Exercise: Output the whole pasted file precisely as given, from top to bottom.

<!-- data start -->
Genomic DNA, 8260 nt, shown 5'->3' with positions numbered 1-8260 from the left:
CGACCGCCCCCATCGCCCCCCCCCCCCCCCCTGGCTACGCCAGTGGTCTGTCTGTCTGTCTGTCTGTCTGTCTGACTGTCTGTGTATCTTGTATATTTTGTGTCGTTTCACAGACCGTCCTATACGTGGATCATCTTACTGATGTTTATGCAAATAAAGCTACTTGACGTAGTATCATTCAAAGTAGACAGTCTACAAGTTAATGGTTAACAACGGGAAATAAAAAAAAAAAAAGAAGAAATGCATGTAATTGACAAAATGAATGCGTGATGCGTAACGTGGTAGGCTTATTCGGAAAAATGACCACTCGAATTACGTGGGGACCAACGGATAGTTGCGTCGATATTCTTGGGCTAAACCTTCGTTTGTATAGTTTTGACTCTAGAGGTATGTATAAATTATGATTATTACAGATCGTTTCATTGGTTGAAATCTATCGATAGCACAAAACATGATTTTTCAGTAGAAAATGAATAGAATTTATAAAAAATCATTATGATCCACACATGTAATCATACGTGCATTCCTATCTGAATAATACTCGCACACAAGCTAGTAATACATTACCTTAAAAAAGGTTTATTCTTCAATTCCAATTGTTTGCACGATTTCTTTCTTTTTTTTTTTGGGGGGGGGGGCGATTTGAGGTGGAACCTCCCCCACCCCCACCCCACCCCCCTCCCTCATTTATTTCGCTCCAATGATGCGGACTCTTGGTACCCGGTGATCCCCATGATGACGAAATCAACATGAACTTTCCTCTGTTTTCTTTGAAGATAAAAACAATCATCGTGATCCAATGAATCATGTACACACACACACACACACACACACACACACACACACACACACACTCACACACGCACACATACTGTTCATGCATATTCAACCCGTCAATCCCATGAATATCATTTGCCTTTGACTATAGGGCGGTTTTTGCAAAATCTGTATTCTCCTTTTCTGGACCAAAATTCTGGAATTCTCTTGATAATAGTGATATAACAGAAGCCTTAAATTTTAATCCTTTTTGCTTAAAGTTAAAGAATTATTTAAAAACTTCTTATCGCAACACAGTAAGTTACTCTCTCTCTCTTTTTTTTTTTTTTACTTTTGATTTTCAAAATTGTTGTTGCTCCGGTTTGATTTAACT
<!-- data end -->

Genomic DNA, 8260 nt, shown 5'->3' with positions numbered 1-8260 from the left:
CGACCGCCCCCATCGCCCCCCCCCCCCCCCCTGGCTACGCCAGTGGTCTGTCTGTCTGTCTGTCTGTCTGTCTGACTGTCTGTGTATCTTGTATATTTTGTGTCGTTTCACAGACCGTCCTATACGTGGATCATCTTACTGATGTTTATGCAAATAAAGCTACTTGACGTAGTATCATTCAAAGTAGACAGTCTACAAGTTAATGGTTAACAACGGGAAATAAAAAAAAAAAAAGAAGAAATGCATGTAATTGACAAAATGAATGCGTGATGCGTAACGTGGTAGGCTTATTCGGAAAAATGACCACTCGAATTACGTGGGGACCAACGGATAGTTGCGTCGATATTCTTGGGCTAAACCTTCGTTTGTATAGTTTTGACTCTAGAGGTATGTATAAATTATGATTATTACAGATCGTTTCATTGGTTGAAATCTATCGATAGCACAAAACATGATTTTTCAGTAGAAAATGAATAGAATTTATAAAAAATCATTATGATCCACACATGTAATCATACGTGCATTCCTATCTGAATAATACTCGCACACAAGCTAGTAATACATTACCTTAAAAAAGGTTTATTCTTCAATTCCAATTGTTTGCACGATTTCTTTCTTTTTTTTTTTGGGGGGGGGGGCGATTTGAGGTGGAACCTCCCCCACCCCCACCCCACCCCCCTCCCTCATTTATTTCGCTCCAATGATGCGGACTCTTGGTACCCGGTGATCCCCATGATGACGAAATCAACATGAACTTTCCTCTGTTTTCTTTGAAGATAAAAACAATCATCGTGATCCAATGAATCATGTACACACACACACACACACACACACACACACACACACACACACACTCACACACGCACACATACTGTTCATGCATATTCAACCCGTCAATCCCATGAATATCATTTGCCTTTGACTATAGGGCGGTTTTTGCAAAATCTGTATTCTCCTTTTCTGGACCAAAATTCTGGAATTCTCTTGATAATAGTGATATAACAGAAGCCTTAAATTTTAATCCTTTTTGCTTAAAGTTAAAGAATTATTTAAAAACTTCTTATCGCAACACAGTAAGTTACTCTCTCTCTCTTTTTTTTTTTTTTACTTTTGATTTTCAAAATTGTTGTTGCTCCGGTTTGATTTAACT